Tupelo man convicted in death of girlfriend

CATEGORY: Courts

AUTHOR: JEFFRI

Tupelo man convicted in death of girlfriend

By Cynthia M. Jeffries

Daily Journal

A 19-year-old Tupelo man was given life in prison Friday after a Lee County jury found him guilty of murder in the shooting death of his 15-year-old girlfriend.

The five-man, seven-woman jury deliberated for about two and a half hours before returning its guilty verdict against Leo Green.

Circuit Court Judge Thomas J. Gardner III handed down the life sentence immediately after the jury rendered its verdict.

Green, 19, of Tupelo was convicted of murdering Sherry Lester, 15, his girlfriend of at least three years. The shooting occurred Oct. 4, 1994, at Lester’s home in the Palmetto-Bissell community.

During the three-day trial, the prosecution, presented by Assistant District Attorneys Rob Coleman and Sam Reedy, portrayed Green as a jealous and possessive boyfriend who shot Lester in the left temple with a .25-caliber handgun, then bragged about the shooting to her 13-year-old sister before leaving the house with gun in hand as Lester lay bleeding on her bedroom floor.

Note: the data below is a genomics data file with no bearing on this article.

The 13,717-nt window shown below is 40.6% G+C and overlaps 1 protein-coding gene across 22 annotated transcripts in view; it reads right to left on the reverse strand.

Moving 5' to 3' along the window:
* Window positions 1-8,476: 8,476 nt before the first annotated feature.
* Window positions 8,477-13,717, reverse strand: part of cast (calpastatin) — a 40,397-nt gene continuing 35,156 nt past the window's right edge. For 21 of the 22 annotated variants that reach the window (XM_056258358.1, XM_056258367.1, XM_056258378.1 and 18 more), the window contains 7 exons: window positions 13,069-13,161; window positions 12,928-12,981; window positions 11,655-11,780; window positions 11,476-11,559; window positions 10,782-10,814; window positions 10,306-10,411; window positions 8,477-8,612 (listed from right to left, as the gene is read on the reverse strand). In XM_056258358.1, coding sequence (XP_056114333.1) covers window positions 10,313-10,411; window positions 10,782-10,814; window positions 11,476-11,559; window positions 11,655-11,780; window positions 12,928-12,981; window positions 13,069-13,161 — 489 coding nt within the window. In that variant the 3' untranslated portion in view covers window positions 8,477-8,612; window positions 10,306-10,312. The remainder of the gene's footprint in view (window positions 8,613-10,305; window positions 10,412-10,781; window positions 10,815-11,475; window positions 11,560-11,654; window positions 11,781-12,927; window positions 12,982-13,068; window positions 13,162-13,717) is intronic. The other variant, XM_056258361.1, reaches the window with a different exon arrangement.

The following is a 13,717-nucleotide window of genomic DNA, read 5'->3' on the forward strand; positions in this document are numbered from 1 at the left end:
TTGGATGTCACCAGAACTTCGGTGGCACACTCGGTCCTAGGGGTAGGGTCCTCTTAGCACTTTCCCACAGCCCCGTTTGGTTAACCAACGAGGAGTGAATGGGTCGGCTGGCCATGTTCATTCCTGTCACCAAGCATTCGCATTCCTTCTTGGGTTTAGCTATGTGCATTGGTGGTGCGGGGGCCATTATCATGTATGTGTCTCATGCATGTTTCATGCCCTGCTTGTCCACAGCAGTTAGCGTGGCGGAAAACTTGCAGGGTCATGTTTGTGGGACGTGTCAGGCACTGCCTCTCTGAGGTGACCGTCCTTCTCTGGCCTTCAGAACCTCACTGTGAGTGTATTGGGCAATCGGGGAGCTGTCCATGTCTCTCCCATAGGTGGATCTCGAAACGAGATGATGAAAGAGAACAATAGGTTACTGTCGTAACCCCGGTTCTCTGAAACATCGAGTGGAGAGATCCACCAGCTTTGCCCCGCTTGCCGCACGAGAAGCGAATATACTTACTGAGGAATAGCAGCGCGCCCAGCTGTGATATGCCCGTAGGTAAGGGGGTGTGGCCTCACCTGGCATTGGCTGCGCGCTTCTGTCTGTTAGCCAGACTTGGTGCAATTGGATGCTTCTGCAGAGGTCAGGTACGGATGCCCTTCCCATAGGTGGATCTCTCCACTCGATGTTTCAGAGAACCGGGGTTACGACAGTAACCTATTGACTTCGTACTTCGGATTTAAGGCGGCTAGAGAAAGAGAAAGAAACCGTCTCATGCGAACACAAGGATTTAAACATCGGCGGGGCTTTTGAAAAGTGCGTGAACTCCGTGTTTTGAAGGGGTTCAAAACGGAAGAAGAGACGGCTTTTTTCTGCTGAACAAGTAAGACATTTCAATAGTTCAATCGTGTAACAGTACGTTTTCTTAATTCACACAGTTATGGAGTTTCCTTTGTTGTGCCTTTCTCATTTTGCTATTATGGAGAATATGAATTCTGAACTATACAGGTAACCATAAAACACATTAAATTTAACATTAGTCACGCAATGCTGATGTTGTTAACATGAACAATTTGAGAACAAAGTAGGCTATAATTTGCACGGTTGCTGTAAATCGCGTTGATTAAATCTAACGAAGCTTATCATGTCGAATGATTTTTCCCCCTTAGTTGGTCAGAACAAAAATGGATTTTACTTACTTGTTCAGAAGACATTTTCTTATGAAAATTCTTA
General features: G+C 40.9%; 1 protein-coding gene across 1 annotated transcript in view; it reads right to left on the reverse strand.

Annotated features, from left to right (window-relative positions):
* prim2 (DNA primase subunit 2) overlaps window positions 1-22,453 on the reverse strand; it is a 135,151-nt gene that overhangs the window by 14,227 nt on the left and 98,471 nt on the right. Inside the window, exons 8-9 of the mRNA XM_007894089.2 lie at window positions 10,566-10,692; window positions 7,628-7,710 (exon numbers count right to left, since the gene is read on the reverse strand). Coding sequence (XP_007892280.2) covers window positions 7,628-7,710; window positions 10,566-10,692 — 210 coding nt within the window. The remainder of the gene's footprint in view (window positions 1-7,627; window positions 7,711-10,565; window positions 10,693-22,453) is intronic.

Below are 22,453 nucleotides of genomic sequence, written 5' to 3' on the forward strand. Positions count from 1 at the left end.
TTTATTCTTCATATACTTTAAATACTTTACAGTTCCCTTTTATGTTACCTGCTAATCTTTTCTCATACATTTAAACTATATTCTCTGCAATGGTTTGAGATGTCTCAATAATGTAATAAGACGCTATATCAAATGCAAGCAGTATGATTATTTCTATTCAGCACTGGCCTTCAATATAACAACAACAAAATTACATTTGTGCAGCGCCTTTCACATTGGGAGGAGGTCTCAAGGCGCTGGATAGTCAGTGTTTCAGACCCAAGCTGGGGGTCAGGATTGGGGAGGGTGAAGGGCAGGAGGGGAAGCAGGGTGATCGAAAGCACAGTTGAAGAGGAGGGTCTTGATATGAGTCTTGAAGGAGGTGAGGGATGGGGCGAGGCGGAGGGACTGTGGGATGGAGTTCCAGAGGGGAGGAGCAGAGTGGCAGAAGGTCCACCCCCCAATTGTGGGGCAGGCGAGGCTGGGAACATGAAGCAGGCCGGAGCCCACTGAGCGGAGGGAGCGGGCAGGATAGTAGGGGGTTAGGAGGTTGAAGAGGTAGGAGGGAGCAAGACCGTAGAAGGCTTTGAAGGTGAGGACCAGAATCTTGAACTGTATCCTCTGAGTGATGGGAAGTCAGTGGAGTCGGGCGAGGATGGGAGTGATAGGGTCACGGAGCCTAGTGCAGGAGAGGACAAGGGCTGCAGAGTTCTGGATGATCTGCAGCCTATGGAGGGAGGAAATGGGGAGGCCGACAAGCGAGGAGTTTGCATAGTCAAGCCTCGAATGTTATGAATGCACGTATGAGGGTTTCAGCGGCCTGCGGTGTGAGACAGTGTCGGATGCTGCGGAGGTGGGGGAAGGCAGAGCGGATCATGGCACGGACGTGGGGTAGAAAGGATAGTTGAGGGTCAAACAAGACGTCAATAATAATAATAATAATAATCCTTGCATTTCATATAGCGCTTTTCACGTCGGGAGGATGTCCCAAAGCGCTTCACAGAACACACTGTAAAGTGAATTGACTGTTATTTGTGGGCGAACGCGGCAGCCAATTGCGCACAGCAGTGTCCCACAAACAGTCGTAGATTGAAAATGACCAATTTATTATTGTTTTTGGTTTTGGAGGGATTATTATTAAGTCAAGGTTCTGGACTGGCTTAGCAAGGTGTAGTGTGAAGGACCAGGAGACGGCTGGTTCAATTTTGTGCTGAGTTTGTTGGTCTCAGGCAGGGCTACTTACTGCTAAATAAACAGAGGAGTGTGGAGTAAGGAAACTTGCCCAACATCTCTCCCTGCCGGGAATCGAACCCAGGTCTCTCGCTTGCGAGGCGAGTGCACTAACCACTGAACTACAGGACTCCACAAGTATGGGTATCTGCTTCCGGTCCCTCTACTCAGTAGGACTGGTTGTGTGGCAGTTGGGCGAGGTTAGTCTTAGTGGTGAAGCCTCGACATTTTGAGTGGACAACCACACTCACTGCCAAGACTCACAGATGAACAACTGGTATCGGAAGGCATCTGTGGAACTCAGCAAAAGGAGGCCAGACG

During closing remarks Friday morning, Reedy told the jury: “Sherry Lester was a young, 15-year-old girl who had her whole life ahead of her. It’s hard to believe that the defendant is a cold-blooded killer, but he is.”

Defense attorney Billy W. Shelton had argued that the shooting was the result of an accident that occurred after Green went to Lester’s home to talk to her. Shelton said the then Tupelo High School 10th-grader got a gun out of a box in her closet and came out twirling it. Shelton argued that Green tried to get the gun away from Lester, and it discharged as he fell away from her.

Shelton argued that the two teen-agers were in love and that Green would not harm Lester.

Lester’s family members consoled each other during the trial.

“I think that justice was served,” said Lester’s father, David.

At the end of the trial, Green was handcuffed and taken to the Lee County Jail, where he will remain until he is sent to a state Department of Corrections facility.

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